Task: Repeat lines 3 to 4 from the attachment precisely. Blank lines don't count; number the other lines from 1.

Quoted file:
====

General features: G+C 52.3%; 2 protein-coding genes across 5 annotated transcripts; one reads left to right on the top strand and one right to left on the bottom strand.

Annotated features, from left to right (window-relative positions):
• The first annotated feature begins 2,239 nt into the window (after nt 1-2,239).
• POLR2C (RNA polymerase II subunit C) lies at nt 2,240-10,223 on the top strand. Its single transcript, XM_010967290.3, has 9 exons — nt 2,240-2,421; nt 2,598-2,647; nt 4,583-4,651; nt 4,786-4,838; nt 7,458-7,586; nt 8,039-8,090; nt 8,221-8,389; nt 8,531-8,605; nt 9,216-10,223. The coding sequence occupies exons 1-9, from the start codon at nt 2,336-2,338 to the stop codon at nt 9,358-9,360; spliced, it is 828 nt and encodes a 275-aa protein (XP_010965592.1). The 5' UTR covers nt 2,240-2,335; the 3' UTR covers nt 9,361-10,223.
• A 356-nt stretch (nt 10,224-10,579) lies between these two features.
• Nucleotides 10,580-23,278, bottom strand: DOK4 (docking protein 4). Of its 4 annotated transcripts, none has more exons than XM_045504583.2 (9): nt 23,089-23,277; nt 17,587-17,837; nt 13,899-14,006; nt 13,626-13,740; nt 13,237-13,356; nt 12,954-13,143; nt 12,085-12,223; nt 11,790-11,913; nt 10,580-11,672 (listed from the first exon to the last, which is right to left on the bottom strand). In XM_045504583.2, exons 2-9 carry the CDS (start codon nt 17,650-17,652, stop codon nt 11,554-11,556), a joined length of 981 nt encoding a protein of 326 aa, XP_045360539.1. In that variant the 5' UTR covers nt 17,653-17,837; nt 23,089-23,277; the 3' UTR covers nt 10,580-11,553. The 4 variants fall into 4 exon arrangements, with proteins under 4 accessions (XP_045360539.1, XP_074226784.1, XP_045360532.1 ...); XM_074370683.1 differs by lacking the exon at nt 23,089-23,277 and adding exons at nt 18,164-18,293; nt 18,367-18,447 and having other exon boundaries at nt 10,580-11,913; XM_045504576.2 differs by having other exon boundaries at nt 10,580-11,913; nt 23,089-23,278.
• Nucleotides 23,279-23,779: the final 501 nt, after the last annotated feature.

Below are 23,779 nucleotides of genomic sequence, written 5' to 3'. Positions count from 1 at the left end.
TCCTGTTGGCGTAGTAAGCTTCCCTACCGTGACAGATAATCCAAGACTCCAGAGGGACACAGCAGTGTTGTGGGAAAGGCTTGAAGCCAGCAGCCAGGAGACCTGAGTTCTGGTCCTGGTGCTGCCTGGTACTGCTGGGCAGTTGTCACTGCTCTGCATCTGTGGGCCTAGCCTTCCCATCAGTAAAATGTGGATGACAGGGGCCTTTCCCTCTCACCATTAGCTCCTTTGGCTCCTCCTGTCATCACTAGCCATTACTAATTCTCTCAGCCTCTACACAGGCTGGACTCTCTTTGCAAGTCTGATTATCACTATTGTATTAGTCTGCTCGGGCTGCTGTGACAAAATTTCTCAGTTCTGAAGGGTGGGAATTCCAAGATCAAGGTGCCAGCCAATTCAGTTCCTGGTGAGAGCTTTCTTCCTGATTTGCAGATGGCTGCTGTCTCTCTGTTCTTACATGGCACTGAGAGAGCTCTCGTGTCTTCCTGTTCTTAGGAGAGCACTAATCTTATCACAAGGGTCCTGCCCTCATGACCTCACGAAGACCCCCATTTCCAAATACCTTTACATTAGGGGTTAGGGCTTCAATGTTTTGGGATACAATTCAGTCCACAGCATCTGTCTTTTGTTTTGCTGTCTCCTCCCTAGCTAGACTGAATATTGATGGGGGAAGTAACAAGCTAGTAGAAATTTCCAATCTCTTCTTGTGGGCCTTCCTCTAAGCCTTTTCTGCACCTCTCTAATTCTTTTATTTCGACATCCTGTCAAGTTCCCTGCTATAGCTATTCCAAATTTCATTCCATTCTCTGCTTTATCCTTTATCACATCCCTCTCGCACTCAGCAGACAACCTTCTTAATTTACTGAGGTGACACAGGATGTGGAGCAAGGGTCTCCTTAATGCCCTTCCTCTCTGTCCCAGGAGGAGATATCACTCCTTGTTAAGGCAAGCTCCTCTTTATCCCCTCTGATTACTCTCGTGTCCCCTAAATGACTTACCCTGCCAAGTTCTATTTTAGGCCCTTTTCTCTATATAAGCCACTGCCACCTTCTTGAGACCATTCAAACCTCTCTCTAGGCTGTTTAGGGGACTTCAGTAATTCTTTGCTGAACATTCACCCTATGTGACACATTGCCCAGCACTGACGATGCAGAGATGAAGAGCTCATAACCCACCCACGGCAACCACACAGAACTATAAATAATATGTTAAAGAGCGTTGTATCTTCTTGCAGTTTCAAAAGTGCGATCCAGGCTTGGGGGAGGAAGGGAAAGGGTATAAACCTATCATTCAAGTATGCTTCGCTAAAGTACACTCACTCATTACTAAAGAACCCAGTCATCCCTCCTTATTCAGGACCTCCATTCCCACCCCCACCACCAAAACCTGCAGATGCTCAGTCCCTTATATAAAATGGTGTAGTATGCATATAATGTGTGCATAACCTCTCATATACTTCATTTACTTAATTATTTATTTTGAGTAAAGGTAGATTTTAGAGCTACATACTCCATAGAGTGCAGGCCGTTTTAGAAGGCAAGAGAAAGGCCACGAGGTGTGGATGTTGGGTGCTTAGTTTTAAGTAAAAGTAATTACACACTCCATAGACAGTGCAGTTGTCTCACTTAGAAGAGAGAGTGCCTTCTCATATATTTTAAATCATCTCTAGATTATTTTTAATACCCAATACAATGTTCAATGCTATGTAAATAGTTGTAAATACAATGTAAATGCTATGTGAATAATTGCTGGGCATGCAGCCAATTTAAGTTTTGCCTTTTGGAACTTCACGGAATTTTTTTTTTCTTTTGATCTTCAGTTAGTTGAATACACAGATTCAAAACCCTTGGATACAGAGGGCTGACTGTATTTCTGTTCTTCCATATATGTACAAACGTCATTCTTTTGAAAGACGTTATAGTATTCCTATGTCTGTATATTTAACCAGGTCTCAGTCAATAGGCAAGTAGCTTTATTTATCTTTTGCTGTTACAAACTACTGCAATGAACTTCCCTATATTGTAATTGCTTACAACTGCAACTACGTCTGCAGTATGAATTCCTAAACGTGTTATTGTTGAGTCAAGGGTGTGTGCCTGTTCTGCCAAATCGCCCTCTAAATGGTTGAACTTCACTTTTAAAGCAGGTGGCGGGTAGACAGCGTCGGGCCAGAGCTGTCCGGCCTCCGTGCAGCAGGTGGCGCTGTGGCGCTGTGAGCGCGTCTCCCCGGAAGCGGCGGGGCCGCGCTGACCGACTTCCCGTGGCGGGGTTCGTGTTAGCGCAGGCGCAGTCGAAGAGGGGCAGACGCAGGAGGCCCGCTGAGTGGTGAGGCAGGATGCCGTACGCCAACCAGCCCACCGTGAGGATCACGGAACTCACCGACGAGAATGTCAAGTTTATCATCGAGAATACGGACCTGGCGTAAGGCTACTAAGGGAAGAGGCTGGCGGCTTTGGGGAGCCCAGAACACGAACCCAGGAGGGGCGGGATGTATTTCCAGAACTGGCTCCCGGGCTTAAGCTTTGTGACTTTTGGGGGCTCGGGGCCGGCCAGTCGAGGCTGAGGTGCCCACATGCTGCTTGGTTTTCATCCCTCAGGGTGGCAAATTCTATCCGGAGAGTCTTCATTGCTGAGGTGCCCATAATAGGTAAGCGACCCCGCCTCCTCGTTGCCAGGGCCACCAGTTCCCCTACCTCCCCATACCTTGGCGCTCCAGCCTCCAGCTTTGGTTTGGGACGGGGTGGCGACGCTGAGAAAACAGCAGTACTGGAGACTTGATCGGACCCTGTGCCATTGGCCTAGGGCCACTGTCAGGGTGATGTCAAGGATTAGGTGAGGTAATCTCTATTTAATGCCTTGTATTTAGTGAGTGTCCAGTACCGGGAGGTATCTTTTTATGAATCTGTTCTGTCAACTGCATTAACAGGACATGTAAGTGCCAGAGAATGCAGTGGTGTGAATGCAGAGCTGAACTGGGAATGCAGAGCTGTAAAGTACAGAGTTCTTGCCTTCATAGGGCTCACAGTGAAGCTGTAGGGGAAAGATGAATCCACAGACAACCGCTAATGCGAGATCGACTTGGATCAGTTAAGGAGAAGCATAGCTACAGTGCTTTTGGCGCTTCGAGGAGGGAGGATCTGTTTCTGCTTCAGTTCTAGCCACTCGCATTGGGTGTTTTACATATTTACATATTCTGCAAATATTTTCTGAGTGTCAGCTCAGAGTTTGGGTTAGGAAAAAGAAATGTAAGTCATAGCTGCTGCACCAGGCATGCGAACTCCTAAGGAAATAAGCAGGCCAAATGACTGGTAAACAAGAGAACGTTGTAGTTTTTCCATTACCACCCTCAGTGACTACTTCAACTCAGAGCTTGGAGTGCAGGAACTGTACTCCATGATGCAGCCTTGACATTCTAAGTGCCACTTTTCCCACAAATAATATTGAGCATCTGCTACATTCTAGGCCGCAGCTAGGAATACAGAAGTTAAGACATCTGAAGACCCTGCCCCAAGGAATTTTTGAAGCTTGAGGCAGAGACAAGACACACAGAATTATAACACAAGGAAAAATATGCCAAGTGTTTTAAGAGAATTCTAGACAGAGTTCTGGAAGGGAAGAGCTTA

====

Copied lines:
• The first annotated feature begins 2,239 nt into the window (after nt 1-2,239).
• POLR2C (RNA polymerase II subunit C) lies at nt 2,240-10,223 on the top strand. Its single transcript, XM_010967290.3, has 9 exons — nt 2,240-2,421; nt 2,598-2,647; nt 4,583-4,651; nt 4,786-4,838; nt 7,458-7,586; nt 8,039-8,090; nt 8,221-8,389; nt 8,531-8,605; nt 9,216-10,223. The coding sequence occupies exons 1-9, from the start codon at nt 2,336-2,338 to the stop codon at nt 9,358-9,360; spliced, it is 828 nt and encodes a 275-aa protein (XP_010965592.1). The 5' UTR covers nt 2,240-2,335; the 3' UTR covers nt 9,361-10,223.